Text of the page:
Ethics may be termed as the inner guiding moral principles, values and beliefs people use to indicate and identify what is acceptable and appropriate behavior whilst straying away from the opposite (Jones, 2007).
However each individual may perceive different behaviors as acceptable and appropriate depending on the individual's own self-interests, attitudes, beliefs and values.
To dig further into the aspects of business ethics, it is primarily a notion for businesses to act with socially responsible. This is what we may call the amalgamation of ethical behavior with corporate responsibility to ensure any 'wrong-doing' may be called for regulatory action (Fountain, 2012).
It may be considered as the fundamental distinction between right and wrong; morality and immorality applied towards business behavior (Lawrence, Weber, Post, 2004).
As established that ethics applied towards business differentiate from an individual perspective as well as on the corporate front.
In 2000, a survey, within selected U.S. industries, stated that observations of unethical business behavior was highly evident in different aspect of the business environment,
Unsafe working conditions and deceptive sales were around 56%
50% of the survey's select industries, mishandled proprietary or confidential information
Approximately 38% violated privacy rights
Roughly 37% of the industries shipped low-quality or unsafe products
Employment discrimination was found to be at 36%
Instances of sexual harassment were estimated to be 34%
32% participated in product quality or safety test results modifications
Antitrust violations or unfair practices were identified as 32%
While environmental breaches were found to be at 31% (Lawrence, Weber, Post, 2004).
Ethical issues that arise in business may be termed as a form of business corruption.
Many of the features that define corruption (i.e. Violation of rules, omission of a task, gain for one's self-interest, done in secret etc.) form the basis of what we term as unethical behavior. (Ogrean, 2007)
More often, ethical dilemma leads to a decision which may be perceived as unethical. Here at times it is up to the employee to do what he/she perceives as the correct action or even chooses between two negatively impacting decisions (Jones, 2007).
Many employees render that ethical issues arise due to indifference, cynicism, workload and deadline pressures, idealistic monetary achievement aims, impractical career goals and ignorance of company policies. (The Conference Board, 2003).
Ethical issues from a small firm's perspective can be deemed as the setting of an image in the customer's mind. Such as purchasing furniture prior to a customer's visit with the intent of returning it upon the customer's departure.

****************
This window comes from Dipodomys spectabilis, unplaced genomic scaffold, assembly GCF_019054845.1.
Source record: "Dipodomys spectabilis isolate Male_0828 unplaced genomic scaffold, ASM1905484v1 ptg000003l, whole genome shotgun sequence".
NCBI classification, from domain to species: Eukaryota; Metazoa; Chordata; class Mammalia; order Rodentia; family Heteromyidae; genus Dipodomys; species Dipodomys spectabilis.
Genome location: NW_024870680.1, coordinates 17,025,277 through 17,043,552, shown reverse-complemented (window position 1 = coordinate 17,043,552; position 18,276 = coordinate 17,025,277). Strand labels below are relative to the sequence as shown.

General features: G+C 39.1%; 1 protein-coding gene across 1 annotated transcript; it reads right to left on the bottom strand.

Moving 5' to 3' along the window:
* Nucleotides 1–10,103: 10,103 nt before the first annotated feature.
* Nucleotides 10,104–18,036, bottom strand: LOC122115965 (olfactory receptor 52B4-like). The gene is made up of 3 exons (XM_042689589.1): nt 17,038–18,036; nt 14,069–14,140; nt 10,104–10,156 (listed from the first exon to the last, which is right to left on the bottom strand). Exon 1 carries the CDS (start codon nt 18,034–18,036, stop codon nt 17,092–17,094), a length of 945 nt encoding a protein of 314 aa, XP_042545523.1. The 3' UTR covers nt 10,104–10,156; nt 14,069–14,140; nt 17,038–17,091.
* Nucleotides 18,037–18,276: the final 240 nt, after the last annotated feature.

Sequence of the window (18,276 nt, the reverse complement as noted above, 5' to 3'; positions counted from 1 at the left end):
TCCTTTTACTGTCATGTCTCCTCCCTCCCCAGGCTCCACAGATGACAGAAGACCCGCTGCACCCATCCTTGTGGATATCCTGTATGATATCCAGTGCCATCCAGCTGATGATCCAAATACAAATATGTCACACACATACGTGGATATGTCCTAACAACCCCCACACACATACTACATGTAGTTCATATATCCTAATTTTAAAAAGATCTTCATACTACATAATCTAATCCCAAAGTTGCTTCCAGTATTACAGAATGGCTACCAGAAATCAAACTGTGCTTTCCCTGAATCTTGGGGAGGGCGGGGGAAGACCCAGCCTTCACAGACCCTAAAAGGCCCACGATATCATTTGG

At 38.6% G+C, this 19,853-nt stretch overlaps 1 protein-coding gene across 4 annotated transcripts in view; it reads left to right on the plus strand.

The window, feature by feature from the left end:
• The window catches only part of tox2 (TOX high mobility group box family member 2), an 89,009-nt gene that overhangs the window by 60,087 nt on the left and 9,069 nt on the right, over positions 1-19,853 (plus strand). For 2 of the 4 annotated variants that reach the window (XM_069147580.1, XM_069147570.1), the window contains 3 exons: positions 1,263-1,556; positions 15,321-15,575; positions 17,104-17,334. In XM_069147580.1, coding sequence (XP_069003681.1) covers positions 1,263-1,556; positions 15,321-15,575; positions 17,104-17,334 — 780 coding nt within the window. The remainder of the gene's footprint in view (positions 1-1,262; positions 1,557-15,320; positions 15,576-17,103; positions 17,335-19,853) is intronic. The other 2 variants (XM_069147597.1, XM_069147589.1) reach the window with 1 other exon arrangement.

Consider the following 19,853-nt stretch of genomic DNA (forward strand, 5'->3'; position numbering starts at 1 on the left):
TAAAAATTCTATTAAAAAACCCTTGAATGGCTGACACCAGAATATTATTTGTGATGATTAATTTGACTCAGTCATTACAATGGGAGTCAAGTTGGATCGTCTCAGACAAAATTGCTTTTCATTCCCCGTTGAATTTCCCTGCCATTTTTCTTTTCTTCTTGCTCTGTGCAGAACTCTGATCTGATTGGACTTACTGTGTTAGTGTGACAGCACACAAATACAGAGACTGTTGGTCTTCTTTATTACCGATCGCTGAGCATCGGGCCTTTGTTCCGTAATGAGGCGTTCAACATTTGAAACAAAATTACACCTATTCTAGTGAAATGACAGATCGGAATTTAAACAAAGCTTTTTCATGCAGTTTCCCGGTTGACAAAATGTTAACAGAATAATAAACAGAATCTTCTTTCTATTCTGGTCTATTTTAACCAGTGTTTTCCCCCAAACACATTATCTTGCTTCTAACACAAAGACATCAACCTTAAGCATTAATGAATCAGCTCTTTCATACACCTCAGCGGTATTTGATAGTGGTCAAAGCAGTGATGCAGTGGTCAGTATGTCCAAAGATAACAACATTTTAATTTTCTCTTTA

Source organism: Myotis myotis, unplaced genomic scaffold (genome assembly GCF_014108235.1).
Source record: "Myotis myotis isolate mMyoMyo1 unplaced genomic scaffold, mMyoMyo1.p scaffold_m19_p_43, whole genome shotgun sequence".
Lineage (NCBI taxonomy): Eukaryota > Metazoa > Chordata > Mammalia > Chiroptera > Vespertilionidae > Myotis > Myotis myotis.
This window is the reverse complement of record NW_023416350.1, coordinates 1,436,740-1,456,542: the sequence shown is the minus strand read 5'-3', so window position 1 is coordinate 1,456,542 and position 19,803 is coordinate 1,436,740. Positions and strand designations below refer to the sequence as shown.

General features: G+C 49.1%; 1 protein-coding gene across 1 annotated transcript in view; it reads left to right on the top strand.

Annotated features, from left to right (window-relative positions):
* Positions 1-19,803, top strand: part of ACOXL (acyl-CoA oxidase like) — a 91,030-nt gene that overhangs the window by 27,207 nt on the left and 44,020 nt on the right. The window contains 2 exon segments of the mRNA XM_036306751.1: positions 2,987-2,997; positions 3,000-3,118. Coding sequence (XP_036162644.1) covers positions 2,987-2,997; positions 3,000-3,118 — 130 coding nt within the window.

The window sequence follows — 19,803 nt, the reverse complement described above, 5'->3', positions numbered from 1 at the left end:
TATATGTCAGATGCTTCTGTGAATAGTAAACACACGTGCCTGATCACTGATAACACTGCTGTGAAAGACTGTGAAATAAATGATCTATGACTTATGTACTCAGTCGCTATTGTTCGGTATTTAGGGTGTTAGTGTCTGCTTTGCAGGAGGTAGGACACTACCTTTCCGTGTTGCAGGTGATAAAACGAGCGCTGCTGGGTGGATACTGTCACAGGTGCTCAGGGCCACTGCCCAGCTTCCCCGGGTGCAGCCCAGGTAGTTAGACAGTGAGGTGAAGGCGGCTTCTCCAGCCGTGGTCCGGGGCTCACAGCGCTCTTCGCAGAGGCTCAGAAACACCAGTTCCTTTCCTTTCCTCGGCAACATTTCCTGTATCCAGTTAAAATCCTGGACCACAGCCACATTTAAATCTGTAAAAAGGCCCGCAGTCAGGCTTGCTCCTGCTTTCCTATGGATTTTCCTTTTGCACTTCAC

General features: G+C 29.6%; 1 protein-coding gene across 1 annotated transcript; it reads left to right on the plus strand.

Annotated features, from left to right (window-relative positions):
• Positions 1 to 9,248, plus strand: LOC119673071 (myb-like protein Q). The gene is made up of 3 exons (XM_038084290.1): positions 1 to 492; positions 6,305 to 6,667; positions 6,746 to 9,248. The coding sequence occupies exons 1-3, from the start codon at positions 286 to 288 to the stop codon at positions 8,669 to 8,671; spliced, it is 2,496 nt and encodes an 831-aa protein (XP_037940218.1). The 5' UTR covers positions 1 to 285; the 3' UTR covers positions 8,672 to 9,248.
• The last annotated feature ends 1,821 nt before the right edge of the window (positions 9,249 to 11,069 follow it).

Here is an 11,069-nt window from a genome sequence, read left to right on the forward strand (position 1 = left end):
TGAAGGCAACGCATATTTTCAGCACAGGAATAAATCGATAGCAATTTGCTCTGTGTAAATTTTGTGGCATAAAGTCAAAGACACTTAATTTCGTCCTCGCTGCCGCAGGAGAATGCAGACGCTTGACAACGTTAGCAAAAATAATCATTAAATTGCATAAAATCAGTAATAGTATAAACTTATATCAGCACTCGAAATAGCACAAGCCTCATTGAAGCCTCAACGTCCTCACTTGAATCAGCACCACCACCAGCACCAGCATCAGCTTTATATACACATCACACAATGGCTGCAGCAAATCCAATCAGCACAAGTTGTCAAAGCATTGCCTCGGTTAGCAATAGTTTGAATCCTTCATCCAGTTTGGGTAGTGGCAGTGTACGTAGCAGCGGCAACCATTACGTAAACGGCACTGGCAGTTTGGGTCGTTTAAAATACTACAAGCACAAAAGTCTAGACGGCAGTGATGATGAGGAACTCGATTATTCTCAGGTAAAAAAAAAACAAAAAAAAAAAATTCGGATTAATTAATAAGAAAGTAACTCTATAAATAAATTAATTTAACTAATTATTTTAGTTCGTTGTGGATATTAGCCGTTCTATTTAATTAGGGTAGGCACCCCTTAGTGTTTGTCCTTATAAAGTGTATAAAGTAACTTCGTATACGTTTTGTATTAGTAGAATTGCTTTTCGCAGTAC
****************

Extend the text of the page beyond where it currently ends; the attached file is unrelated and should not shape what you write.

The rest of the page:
Each decision made impacts the companies ethical stance in the future
At times, many such ethical issues may arise due to situational circumstances (Forbes, 2013).
Some employers believe that the sense of morality is instilled in each being meaning that they are bound to act in a righteous manner. Hence their lack of a set ethical policy or code of conduct proves to be an excuse for the employees who wander off in the opposite direction (Webley, 2001).
Self-interest and other personal reasons are thought to be the steering people in making decisions. If the element of self-interest is high more often the chosen route is of unethical conduct in all environments and against business practices. Such people are termed to be as 'ethical egoist'.
This self-interest and the eagerness to advance one's career regardless of the consequences is one of the key causes for business to have ethical issues.
A competitive business environment often causes moral issues.
Low profit yielding companies tend to make poor and illegal decisions just to remain in competitive environment.
Larger corporations participate in price-fixing to be able to skim off extra from the customer
Cross Cultural contradictions are another cause of the ethical predicament, for what may be acceptable in another country can very well be against the law in another. (Yahoo! Voice, 2008)
Abusive and intimidating behavior is another cause of rising ethical issues
Bullying and/or creating a hostile environment often leads to serious legal implications as well.
According to The Workplace Bullying institute's survey, 37% of U.S. employees have been through a bullying incidence
Conflict of interest is thought to be another factor that brings upon the ethical dilemma,
An example maybe a family member of a HR manager applies for a position for which the manager is interviewing other applicants.